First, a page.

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Scenario:

  1. Support is at work location.
  2. User is at home, connecting to work via VPN.

The support person then get's user's IP via logged in users on VPN. He uses Remote Desktop Connection to connect to the IP. He signs in as Administrator. The support gets prompted that a user is active. Continues. User is asked if he wants to allow remote connection and will be logged off. He accepts.

This is where things go wrong. Connection is set up through the VPN, but when the user signs off and lets the Administrator sign on, the user's VPN connection drops. The support's RDP session just times out because there is no longer a connection.

I have found one workaround which is letting the user connect through the VPN and where it confirms credentials there is an option to "Save credentials for 'Everyone using this computer'". However this requires admin privileges and the setting isn't even saved, so it would require me to pass them the Administrator credentials every support session. Which is something I'd rather not do.

Question:

How do I keep the VPN connection alive, preferably without admin privileges or how do I save the "Save credentials" setting?

How do I connect via Remote Desktop Connection without signing off current user? (I believe this would keep VPN connection alive anyway?)

Any help is much appreciated.

  • Is it Cisco VPN? – Konrad Gajewski Aug 12 '15 at 11:37
  • @KonradGajewski Windows PPTP – Oh boy do I try Aug 12 '15 at 11:39
  • So basically you want a VPN connection to be active regardless of who is logged in, correct? – Konrad Gajewski Aug 12 '15 at 11:42
  • @KonradGajewski I think that would be a solution. Or just keep the VPN of the user active, even though I'm signing in with Administrator. – Oh boy do I try Aug 12 '15 at 11:45
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    What is support doing that they need to log on as Administrator? Would Remote Assistance be a better solution in this scenario? – joeqwerty Aug 12 '15 at 13:21
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One option that worked for me in this situation is to go to Network Connections and go to the properties of the VPN client. Once in there click on the sharing tab and check the box "Allow other network users to connect through this computer's internet connection." Also, does support really need to connect via RDP? If not, I would recommend connecting to the User's computer through TeamViewer. This will allow support to share the same desktop as the user and allow them to access VPN on the same session as the user.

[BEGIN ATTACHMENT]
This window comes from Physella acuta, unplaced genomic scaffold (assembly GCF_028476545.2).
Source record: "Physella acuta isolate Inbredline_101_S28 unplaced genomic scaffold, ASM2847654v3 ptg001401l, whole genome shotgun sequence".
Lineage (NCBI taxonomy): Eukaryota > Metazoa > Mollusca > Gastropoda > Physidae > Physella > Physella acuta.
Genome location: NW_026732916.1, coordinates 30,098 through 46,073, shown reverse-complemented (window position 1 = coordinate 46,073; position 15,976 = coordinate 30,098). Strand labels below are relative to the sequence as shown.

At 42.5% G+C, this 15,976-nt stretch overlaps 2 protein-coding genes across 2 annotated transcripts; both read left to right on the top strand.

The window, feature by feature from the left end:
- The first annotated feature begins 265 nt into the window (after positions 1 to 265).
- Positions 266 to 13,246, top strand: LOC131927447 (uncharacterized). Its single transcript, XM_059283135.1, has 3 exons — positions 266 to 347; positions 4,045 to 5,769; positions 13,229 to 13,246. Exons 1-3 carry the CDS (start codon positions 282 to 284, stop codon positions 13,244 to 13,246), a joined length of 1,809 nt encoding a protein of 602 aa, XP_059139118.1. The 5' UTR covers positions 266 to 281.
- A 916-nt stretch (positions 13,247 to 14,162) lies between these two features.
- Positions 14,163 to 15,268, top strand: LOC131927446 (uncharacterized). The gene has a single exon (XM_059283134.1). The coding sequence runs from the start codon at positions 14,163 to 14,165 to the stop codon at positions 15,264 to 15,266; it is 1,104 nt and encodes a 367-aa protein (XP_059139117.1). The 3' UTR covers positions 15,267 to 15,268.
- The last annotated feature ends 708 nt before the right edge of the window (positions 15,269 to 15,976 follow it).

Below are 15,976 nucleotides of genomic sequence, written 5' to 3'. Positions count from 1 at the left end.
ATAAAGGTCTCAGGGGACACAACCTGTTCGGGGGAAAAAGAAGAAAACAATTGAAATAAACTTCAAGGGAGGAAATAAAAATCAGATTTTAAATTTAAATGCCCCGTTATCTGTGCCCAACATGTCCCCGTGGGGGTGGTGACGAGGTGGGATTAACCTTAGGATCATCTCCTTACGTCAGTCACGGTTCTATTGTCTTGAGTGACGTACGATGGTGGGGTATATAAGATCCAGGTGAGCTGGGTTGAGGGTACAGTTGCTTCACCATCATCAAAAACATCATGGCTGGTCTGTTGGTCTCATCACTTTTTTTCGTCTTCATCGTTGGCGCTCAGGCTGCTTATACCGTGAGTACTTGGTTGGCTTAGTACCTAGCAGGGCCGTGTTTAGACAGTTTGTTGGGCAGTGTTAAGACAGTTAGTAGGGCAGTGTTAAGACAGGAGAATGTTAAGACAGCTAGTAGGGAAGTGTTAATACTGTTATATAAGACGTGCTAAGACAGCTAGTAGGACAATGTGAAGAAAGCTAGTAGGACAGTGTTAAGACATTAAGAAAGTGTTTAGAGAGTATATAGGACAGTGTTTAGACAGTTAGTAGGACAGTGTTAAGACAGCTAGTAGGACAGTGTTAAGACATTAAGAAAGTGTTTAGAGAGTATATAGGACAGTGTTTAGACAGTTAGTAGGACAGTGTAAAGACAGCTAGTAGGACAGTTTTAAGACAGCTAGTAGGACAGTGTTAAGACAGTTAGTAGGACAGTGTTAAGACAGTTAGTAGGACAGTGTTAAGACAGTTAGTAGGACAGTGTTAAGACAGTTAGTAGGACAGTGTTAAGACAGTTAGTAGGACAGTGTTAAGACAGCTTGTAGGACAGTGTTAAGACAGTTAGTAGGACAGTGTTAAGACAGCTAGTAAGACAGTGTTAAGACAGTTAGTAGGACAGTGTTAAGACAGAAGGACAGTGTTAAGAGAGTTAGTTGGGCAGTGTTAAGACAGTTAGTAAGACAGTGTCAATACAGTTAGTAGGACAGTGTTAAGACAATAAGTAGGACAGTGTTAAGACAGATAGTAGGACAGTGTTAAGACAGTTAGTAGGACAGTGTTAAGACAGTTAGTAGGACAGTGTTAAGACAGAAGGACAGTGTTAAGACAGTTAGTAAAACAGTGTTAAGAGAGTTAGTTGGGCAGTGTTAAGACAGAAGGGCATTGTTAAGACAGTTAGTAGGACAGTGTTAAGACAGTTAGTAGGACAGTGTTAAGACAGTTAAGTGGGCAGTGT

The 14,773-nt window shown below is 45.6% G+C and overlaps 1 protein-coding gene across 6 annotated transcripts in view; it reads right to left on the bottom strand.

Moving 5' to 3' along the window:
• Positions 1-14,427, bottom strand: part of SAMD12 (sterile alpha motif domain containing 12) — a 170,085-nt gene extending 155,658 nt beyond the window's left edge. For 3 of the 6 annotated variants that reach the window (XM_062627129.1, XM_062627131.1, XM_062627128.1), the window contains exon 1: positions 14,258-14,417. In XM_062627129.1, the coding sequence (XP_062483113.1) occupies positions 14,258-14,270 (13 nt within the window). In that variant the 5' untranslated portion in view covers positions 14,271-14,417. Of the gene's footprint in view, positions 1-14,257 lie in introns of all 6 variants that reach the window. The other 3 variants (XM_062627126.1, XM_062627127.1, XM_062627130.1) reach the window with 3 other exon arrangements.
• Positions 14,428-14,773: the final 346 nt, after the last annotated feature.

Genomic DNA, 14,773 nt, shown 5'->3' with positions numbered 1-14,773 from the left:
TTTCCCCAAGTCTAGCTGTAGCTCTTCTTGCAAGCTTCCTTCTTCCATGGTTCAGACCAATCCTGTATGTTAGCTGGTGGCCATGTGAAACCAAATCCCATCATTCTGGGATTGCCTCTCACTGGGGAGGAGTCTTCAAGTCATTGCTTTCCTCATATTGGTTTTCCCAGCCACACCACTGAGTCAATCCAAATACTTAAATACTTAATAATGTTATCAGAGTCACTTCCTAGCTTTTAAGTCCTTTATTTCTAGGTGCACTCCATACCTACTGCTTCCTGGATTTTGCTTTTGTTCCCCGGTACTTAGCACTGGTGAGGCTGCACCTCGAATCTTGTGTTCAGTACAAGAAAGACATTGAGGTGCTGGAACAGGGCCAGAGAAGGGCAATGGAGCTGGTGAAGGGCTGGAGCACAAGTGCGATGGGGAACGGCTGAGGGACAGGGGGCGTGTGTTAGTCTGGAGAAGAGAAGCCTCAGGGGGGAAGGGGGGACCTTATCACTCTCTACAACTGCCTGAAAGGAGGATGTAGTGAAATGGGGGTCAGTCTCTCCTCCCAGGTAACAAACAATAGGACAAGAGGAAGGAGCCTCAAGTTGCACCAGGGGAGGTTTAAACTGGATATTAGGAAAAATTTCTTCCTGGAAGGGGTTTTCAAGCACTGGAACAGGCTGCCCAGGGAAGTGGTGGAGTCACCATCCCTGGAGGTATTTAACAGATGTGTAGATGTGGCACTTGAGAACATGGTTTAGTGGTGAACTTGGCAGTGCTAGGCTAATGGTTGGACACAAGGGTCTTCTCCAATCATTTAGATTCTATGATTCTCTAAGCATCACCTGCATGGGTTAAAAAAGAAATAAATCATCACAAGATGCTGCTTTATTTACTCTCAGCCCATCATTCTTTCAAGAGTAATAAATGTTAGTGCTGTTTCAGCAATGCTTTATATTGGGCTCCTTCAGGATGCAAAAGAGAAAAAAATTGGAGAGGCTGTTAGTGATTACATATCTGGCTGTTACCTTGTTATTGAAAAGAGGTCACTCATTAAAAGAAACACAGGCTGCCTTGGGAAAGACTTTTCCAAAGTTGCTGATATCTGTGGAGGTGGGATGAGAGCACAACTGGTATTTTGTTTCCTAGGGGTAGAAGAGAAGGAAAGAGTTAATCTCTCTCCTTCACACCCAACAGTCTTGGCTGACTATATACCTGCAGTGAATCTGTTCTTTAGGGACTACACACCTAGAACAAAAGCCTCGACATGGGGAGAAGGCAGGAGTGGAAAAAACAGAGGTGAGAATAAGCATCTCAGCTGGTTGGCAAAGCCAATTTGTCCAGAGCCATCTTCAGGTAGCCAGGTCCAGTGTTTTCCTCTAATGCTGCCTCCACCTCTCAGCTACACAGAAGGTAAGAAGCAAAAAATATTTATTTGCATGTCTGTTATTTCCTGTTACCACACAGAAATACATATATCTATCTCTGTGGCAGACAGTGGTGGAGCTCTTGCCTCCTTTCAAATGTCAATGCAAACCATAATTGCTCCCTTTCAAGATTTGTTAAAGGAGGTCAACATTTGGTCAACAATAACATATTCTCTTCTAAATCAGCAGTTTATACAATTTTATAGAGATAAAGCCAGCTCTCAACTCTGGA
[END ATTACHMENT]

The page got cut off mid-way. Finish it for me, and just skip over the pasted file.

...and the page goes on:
• This only works when connecting from another network and then tunneling though to the VPN. You can share VPN with users on LAN, you can't share VPN with users on VPN... – Oh boy do I try Aug 12 '15 at 14:20
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If support is able to ping/connect to VPN addresses why don't you try install VNC software (UltraVNC, RealVNC, TightVNC) on clients? You will have access to the user's session (as @R Scheckler pointed with Team Viewer but all the network traffic would be 'internal') and could perform privileged actions with or without having to logout the user.

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You can use the builtin Remote Assistance service to connect to the user without logging him out.

Remote Assistance can be configured via Group Policies. Next steps, copied from the documentation:

  1. Open the Help and Support Services Center, click Tools, and click Offer Remote Assistance.
  2. In the dialog box, enter the user's machine name [...]. Choose a user session if there is more than one.
  3. The user receives a pop-up box showing that the Helpdesk person is initiating a Remote Assistance request. The user accepts and Remote Assistance can proceed.

Details to Remote Assistance are available here: https://technet.microsoft.com/en-us/library/bb457004.aspx?f=255&MSPPError=-2147217396#EDAA

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